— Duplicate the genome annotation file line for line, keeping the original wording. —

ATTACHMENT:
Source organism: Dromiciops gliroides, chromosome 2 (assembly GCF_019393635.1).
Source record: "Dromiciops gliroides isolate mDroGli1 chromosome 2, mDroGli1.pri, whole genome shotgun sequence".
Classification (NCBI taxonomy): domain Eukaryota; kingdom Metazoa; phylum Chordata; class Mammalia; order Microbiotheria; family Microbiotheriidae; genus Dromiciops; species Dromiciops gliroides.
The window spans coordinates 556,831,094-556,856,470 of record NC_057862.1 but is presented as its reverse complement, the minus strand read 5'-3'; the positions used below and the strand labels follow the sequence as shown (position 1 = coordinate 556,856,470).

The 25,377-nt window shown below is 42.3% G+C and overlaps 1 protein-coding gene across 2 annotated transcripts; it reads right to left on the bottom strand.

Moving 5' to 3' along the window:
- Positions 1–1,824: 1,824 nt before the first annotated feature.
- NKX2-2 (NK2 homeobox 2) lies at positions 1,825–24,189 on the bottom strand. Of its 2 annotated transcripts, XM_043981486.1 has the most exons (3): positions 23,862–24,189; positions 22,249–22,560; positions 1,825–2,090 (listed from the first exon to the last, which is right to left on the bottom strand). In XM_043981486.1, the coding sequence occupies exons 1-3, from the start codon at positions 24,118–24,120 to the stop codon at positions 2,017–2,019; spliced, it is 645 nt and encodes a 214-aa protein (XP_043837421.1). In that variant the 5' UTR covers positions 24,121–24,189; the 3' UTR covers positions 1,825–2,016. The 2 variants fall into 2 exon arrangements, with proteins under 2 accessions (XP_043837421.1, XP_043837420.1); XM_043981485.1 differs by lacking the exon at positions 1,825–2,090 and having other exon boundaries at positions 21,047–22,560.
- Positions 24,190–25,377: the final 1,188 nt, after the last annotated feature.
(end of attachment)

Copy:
Source organism: Dromiciops gliroides, chromosome 2 (assembly GCF_019393635.1).
Source record: "Dromiciops gliroides isolate mDroGli1 chromosome 2, mDroGli1.pri, whole genome shotgun sequence".
Classification (NCBI taxonomy): domain Eukaryota; kingdom Metazoa; phylum Chordata; class Mammalia; order Microbiotheria; family Microbiotheriidae; genus Dromiciops; species Dromiciops gliroides.
The window spans coordinates 556,831,094-556,856,470 of record NC_057862.1 but is presented as its reverse complement, the minus strand read 5'-3'; the positions used below and the strand labels follow the sequence as shown (position 1 = coordinate 556,856,470).

The 25,377-nt window shown below is 42.3% G+C and overlaps 1 protein-coding gene across 2 annotated transcripts; it reads right to left on the bottom strand.

Moving 5' to 3' along the window:
- Positions 1–1,824: 1,824 nt before the first annotated feature.
- NKX2-2 (NK2 homeobox 2) lies at positions 1,825–24,189 on the bottom strand. Of its 2 annotated transcripts, XM_043981486.1 has the most exons (3): positions 23,862–24,189; positions 22,249–22,560; positions 1,825–2,090 (listed from the first exon to the last, which is right to left on the bottom strand). In XM_043981486.1, the coding sequence occupies exons 1-3, from the start codon at positions 24,118–24,120 to the stop codon at positions 2,017–2,019; spliced, it is 645 nt and encodes a 214-aa protein (XP_043837421.1). In that variant the 5' UTR covers positions 24,121–24,189; the 3' UTR covers positions 1,825–2,016. The 2 variants fall into 2 exon arrangements, with proteins under 2 accessions (XP_043837421.1, XP_043837420.1); XM_043981485.1 differs by lacking the exon at positions 1,825–2,090 and having other exon boundaries at positions 21,047–22,560.
- Positions 24,190–25,377: the final 1,188 nt, after the last annotated feature.